ACM Karl V. Karlstrom Outstanding Educator Award
How to Nominate
The Karl V. Karlstrom Outstanding Educator Award is presented annually to an outstanding educator at a recognized educational baccalaureate institution, who is recognized for one or more of the following: advancing new teaching methodologies, effecting new curriculum development or expansion in Computer Science and Engineering, or making a significant contribution to the educational mission of the ACM. Special consideration is given to those who have been teaching for ten years or less. The award is presented each June at the ACM Awards Banquet and is accompanied by a prize of $10,000 plus travel expenses to the banquet. Financial support for the award is provided by Pearson Education.
January 15, 2022 - End of Day, Anywhere on Earth (AoE), UTC -12
Nominations will be reviewed for the quality of the candidates’ work, the innovative nature of the work, and its overall impact on computing education.
Nominations for the Karl V. Karlstrom Outstanding Educator Award should be submitted using the online nomination form. Submitted materials should explain the contribution in terms understandable to a non-specialist. Each nomination involves several components:
- Name, address, phone number, and email address of nominator (person making the nomination). The most appropriate person to submit a nomination would be a recognized member of the community who is not from the same organization as the candidate and who can address the candidate’s impact on the broader community.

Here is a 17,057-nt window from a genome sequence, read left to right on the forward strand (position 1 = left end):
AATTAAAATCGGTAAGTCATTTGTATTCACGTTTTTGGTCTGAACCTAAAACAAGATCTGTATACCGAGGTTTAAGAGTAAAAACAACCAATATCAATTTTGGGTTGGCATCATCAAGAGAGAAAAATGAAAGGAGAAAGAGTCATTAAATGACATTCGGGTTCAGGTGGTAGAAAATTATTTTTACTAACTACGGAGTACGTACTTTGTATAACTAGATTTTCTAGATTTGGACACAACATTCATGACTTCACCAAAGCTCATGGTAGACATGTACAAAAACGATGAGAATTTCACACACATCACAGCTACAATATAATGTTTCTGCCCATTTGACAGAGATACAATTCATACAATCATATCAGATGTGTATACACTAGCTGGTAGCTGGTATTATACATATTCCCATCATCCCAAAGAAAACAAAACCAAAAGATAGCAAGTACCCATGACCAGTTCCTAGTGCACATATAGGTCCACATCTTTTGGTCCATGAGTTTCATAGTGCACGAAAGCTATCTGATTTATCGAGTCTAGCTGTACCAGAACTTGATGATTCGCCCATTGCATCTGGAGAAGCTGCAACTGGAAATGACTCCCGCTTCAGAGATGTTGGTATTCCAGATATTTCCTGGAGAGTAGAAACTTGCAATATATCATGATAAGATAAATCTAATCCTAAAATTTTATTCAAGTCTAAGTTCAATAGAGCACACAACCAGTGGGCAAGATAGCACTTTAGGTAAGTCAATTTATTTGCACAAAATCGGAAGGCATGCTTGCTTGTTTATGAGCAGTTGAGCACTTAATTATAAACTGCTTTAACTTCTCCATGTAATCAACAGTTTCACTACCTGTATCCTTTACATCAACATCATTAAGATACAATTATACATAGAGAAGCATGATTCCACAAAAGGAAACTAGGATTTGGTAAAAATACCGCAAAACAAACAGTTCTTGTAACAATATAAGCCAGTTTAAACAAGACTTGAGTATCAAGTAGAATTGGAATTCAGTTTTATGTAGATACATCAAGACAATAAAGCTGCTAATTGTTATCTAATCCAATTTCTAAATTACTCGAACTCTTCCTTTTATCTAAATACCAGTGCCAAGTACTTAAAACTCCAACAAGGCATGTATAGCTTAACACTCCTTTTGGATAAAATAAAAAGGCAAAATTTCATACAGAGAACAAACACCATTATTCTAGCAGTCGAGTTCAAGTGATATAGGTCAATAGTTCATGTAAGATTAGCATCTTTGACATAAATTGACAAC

- Name, address, and email address of the candidate (person being nominated). It is ACM’s policy not to tell candidates who has nominated or endorsed them.
- Suggested citation if the candidate is selected. This should be a concise statement (maximum of 25 words) describing the key technical or professional accomplishment for which the candidate merits this award. Note that the final wording for awardees will be at the discretion of the Award Committee.
- Nomination statement (200-500 words in length) addressing why the candidate should receive this award. This may describe the candidate’s work in general, but should draw particular attention to the contributions that merit the award.
- Copy of the candidate’s CV, listing publications, patents, honors, service contributions, etc. The file must include a listing of the candidate's Ph.D. students and their current positions.
- Supporting letters from at least 3, and not more than 5, endorsers. Endorsers should be chosen to represent a range of perspectives and institutions and provide additional insights or evidence of the candidate’s impact. Each letter must include the name, address, and telephone number of the endorser, and should focus on the accomplishments which that endorser can attest to and place in context. The nominator should collect the letters and bundle them for submission.
Written by leading domain experts for software engineers, ACM Case Studies provide an in-depth look at how software teams overcome specific challenges by implementing new technologies, adopting new practices, or a combination of both. Often through first-hand accounts, these pieces explore what the challenges were, the tools and techniques that were used to combat them, and the solution that was achieved.
ACM offers lifelong learning resources including online books from O'Reilly, online courses from Skillsoft, TechTalks on the hottest topics in computing and IT, and more.
Why I Belong to ACM
Hear from Bryan Cantrill, vice president of engineering at Joyent, Ben Fried chief information officer at Google, and Theo Schlossnagle, OmniTI founder on why they are members of ACM.